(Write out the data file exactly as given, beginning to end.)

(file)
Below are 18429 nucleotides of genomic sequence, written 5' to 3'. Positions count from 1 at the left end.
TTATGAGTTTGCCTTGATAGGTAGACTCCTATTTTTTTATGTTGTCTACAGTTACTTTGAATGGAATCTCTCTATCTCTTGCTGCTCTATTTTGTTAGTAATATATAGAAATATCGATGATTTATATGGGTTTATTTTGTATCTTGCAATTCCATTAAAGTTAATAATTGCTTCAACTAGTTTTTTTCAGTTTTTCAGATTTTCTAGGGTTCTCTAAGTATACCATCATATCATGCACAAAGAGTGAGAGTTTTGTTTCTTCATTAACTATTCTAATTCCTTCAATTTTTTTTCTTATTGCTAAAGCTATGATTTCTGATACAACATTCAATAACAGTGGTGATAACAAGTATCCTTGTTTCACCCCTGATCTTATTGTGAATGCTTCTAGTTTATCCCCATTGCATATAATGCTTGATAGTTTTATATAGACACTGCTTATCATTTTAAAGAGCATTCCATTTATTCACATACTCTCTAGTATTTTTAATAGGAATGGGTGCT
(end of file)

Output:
Below are 18429 nucleotides of genomic sequence, written 5' to 3'. Positions count from 1 at the left end.
TTATGAGTTTGCCTTGATAGGTAGACTCCTATTTTTTTATGTTGTCTACAGTTACTTTGAATGGAATCTCTCTATCTCTTGCTGCTCTATTTTGTTAGTAATATATAGAAATATCGATGATTTATATGGGTTTATTTTGTATCTTGCAATTCCATTAAAGTTAATAATTGCTTCAACTAGTTTTTTTCAGTTTTTCAGATTTTCTAGGGTTCTCTAAGTATACCATCATATCATGCACAAAGAGTGAGAGTTTTGTTTCTTCATTAACTATTCTAATTCCTTCAATTTTTTTTCTTATTGCTAAAGCTATGATTTCTGATACAACATTCAATAACAGTGGTGATAACAAGTATCCTTGTTTCACCCCTGATCTTATTGTGAATGCTTCTAGTTTATCCCCATTGCATATAATGCTTGATAGTTTTATATAGACACTGCTTATCATTTTAAAGAGCATTCCATTTATTCACATACTCTCTAGTATTTTTAATAGGAATGGGTGCT